Picasso painting the main draw at Rockefeller art ‘sale of the century’

Christie's employees stand next to 'Fillette a la corbeille fleurie' by Pablo Picasso from the collection of Peggy and David Rockefeller during a sale preview at Christie's auction house in Paris, France March 13, 2018. Picture taken March 13, 2018. REUTERS/Gonzalo Fuentes NO RESALES. NO ARCHIVES
Updated 14 March 2018

Picasso painting the main draw at Rockefeller art ‘sale of the century’

PARIS: One of Picasso’s most unsettling paintings returns to Paris on Friday more than a century after he painted it in that city, as a taster for what is being billed the art “sale of the century.”
One of the rarest Picasso paintings, once owned by Gertrude Stein, is part of an art trove belonging to the Rockefeller dynasty that could raise half a billion dollars this year, in what auctioneer Christie’s says could be the most valuable sale ever of a private collection.
With the art market surging, the nude “Young Girl With a Flower Basket” is expected to make at least $100 million (81 million euros) when it goes under the hammer in New York in May along with works by Monet, Renoir and Gauguin from the private collection of US billionaires Peggy and David Rockefeller.
Auction house Christie’s expects the sale of the 1,600 works of art amassed by the couple to top $600 million — easily beating the world record set in Paris in 2009 when the collection put together by the fashion designer Yves Saint Laurent and his partner Pierre Berge made $484 million.
They include one of Monet’s waterlily paintings as a well as one of his famously smoky views of St. Lazare station in Paris and three Miro murals which are expected to fetch $25 million.
“It’s a really historic moment, the biggest private collection ever put up for auction,” Christie’s French head Francois de Ricqles told AFP.
It not only represents the works collected by “a couple of great taste,” he said, “but with the addition of the items they inherited reflects the passion of generations of the Rockefeller family for art.”
David Rockefeller, the former head of Chase Manhattan Bank, died last year aged 101, two decades after his wife.
The entire proceeds of the sale will go to charitable causes including Harvard University and conservation groups in the state of Maine, where the Rockefeller family had summer homes.
The Picasso, a masterpiece from his pink period in 1905, is one of 10 works being shown by Sotheby’s in the French capital in the run-up to the sale.
Once owned by Picasso’s friend, the American poet and novelist Gertrude Stein, it has not been shown in Paris in more than 50 years.
Stein initially was troubled by the side-on view and the girl’s “repulsive” feet, but her husband Leo loved it. When they split up, however, she kept the painting for herself, leaving him their Cezannes.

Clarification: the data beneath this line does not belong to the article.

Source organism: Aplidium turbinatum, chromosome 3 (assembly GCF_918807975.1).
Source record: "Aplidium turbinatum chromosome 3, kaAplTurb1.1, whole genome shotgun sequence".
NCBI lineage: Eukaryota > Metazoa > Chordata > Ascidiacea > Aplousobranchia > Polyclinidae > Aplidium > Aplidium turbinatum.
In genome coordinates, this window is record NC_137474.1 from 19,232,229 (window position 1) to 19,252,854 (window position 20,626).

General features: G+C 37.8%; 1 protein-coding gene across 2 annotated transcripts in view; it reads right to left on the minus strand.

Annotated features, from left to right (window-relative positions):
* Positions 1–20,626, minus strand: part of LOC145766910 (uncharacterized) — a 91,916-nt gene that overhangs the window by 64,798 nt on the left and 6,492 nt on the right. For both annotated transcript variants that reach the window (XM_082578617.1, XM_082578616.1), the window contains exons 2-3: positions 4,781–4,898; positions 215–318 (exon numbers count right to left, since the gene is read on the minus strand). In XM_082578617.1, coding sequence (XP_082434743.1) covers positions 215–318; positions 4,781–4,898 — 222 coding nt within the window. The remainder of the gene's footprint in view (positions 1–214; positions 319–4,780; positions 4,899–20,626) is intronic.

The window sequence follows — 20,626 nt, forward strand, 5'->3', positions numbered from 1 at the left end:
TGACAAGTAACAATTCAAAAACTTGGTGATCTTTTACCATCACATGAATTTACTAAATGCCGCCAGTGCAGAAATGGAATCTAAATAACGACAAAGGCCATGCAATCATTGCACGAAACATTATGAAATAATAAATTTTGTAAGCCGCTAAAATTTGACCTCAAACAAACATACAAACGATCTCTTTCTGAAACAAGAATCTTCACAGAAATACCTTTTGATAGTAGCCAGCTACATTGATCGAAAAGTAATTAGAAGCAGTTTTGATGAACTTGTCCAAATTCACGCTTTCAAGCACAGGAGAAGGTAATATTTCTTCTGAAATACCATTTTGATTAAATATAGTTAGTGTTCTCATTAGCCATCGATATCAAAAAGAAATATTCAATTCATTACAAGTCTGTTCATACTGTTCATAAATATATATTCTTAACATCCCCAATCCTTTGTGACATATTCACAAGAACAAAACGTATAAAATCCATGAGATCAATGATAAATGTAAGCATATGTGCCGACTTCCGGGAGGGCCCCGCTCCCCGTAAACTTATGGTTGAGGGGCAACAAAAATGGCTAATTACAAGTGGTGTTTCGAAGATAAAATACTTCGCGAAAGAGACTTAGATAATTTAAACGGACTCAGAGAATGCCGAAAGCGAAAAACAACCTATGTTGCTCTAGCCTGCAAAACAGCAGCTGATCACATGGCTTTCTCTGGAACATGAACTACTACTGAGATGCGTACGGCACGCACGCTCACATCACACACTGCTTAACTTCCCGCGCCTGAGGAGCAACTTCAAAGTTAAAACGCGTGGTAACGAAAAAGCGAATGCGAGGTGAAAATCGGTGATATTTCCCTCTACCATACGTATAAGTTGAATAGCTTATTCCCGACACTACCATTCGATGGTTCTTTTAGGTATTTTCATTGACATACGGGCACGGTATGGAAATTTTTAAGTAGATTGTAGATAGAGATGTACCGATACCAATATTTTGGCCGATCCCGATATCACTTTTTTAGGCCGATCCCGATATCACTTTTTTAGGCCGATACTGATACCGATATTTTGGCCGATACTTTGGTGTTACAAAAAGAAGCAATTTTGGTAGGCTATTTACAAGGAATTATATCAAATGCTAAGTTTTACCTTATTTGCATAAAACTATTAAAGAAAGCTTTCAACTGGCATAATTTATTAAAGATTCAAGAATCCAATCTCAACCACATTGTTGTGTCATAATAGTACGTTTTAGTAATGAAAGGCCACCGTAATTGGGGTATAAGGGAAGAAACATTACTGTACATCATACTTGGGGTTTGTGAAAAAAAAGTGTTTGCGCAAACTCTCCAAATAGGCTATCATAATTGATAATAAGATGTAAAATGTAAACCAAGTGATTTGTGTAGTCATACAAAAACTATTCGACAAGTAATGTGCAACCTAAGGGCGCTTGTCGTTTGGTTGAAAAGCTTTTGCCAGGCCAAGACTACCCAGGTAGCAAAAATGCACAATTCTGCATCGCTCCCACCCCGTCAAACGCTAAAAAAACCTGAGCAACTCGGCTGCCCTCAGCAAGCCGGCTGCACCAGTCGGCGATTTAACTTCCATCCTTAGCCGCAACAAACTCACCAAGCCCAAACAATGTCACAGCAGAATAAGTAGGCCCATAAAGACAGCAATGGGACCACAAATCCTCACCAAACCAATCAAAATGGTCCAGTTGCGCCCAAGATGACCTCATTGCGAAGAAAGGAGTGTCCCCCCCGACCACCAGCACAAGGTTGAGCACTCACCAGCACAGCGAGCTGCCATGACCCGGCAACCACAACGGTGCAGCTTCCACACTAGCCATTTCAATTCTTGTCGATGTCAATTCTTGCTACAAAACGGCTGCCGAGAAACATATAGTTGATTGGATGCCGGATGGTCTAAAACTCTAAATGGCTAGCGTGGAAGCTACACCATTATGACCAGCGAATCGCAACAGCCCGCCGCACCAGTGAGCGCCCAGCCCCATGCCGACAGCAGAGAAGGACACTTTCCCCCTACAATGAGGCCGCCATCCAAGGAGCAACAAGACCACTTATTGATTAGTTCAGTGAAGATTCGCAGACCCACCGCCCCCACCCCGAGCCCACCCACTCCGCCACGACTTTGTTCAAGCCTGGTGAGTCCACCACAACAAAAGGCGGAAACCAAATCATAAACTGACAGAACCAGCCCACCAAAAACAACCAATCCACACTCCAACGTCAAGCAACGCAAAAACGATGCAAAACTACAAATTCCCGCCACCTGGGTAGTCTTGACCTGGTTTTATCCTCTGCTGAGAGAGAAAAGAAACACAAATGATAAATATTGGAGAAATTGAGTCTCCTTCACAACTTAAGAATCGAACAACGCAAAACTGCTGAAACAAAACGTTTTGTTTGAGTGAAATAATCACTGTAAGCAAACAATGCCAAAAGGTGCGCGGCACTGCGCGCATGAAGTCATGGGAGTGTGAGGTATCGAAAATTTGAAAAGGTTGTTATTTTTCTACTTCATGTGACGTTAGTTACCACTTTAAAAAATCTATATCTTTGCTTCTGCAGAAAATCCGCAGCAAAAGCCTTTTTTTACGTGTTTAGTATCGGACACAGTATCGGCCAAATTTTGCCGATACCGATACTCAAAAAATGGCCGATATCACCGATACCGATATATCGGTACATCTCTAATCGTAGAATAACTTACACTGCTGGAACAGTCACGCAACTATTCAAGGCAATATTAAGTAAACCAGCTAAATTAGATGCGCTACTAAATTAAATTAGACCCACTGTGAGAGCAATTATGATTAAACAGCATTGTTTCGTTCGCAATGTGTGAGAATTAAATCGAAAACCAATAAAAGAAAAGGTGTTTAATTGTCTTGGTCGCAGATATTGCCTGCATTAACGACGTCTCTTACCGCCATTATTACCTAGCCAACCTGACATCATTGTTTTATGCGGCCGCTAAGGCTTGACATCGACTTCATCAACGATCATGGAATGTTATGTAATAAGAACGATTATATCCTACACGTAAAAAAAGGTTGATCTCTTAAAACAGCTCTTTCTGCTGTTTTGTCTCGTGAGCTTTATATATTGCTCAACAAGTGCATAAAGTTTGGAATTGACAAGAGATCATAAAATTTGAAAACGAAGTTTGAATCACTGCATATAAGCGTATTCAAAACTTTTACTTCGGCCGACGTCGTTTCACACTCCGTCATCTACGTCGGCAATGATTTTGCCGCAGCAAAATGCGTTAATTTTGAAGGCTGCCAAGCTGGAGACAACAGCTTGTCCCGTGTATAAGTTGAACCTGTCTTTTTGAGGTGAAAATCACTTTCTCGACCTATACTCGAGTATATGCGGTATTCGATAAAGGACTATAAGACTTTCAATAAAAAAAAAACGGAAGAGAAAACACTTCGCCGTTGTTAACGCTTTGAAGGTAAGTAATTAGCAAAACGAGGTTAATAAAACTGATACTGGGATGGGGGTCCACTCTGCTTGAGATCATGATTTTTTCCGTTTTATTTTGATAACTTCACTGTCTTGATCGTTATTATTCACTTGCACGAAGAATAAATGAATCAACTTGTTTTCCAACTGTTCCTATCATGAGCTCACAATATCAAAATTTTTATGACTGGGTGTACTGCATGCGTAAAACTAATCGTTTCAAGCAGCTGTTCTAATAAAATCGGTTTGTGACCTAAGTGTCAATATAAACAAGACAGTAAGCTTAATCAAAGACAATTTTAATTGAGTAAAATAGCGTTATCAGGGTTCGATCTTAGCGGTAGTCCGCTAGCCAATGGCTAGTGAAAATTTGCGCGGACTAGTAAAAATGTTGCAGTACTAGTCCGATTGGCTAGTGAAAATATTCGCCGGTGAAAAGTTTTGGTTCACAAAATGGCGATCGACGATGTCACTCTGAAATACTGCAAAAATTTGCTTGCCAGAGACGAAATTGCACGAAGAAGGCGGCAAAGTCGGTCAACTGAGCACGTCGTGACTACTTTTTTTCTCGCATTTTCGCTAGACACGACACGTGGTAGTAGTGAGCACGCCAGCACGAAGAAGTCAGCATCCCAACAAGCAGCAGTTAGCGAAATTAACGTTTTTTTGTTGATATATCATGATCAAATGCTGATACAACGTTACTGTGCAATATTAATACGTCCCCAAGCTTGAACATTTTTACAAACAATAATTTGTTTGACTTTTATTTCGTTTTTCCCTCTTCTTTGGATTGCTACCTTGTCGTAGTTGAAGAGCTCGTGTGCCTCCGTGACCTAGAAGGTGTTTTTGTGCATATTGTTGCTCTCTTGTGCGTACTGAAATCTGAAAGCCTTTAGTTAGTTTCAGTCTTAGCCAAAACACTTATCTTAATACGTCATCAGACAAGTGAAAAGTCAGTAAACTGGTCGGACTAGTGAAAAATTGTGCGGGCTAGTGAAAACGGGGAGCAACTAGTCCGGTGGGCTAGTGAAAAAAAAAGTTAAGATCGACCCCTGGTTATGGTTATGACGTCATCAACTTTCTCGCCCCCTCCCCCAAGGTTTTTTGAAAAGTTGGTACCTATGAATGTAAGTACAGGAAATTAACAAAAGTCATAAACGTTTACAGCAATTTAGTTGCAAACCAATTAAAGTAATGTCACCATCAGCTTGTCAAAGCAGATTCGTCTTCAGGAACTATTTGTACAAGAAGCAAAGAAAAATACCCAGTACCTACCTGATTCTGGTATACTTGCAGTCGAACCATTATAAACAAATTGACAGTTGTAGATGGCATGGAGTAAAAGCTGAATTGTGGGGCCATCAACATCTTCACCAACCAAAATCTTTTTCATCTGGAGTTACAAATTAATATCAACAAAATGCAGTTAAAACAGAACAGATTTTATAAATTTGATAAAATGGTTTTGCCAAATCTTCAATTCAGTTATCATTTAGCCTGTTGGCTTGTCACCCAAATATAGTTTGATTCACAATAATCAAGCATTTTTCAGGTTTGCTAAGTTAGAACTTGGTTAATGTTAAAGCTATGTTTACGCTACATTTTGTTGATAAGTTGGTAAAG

The Rockefellers were equally attached to it, not allowing it to leave their home on 65th Street in New York after they bought it in 1968.
Selected works from the collection are being displayed around the world leading up to the sale.
The Paris show also includes Georges Seurat’s picture of sailing boats, “La Rade de Grandcamp,” which is expected to make up to $30 million and Eugene Delacroix’s “Tiger Playing with a Tortoise” (1862), which has an estimate of $7 million.


Image Nation Abu Dhabi’s ‘Free Solo’ sweeps Creative Emmys

‘Free Solo’ follows Alex Honnold’s attempt to become the first person to climb El Capitan. (Supplied)
Updated 15 September 2019

Image Nation Abu Dhabi’s ‘Free Solo’ sweeps Creative Emmys

  • “Free Solo’” has won seven Creative Arts Emmy Awards
  • The documentary picked up every award for which it was nominated at Saturday’s ceremony in Los Angeles

DUBAI: Co-produced by Image Nation Abu Dhabi, the critically-acclaimed documentary “Free Solo’” has won seven Creative Arts Emmy Awards, adding to a slate of honors that already includes a BAFTA and an Academy Award for Best Documentary Feature.

The documentary picked up every award for which it was nominated at Saturday’s ceremony in Los Angeles, including outstanding directing for a documentary/nonfiction program, outstanding cinematography, sound editing, sound mixing, picture editing, music composition and best achievement in interactive media.

Presented by National Geographic, directed by Elizabeth Chai Vasarhelyi and Jimmy Chin and co-produced by Image Nation, “Free Solo” follows Alex Honnold’s attempt to become the first person to climb El Capitan – a 3,000 foot high vertical rock in Yosemite National Park – with no ropes or safety gear.

The documentary was co-produced by Parkes+MacDonald, Image Nation, Little Monster Films and National Geographic.

"I think it always comes back to Alex, the diligence and discipline and teaching himself over the years," Vasarhelyi told the Hollywood Reporter backstage at Sunday’s award ceremony. "I think in terms of the Creative Arts Emmys, Alex brought so much craft to what he did, that all of us, every member of our team got a nomination. So it’s incredible to see the Academy appreciates the hard work that went into it."

In February, “Free Solo” won an Oscar at the 91st Academy Awards. After the ceremony Chin told reporters, “Hanging off the wall, I couldn’t see Alex Honnold below, and I just had to trust that he was just being perfect. We also had to carry the weight of the entire production being perfect, because if we made any mistakes, it could have been catastrophic.”

UAE-based fans were treated to a special screening of the film in March and chief content office of Image Nation Ben Ross shared his thoughts at the event.

“From the incredible reviews to the Academy Award and BAFTA wins, we are so proud that Image Nation Abu Dhabi and the UAE can say it helped to support this incredible film…It has been an honor to work with the National Geographic.”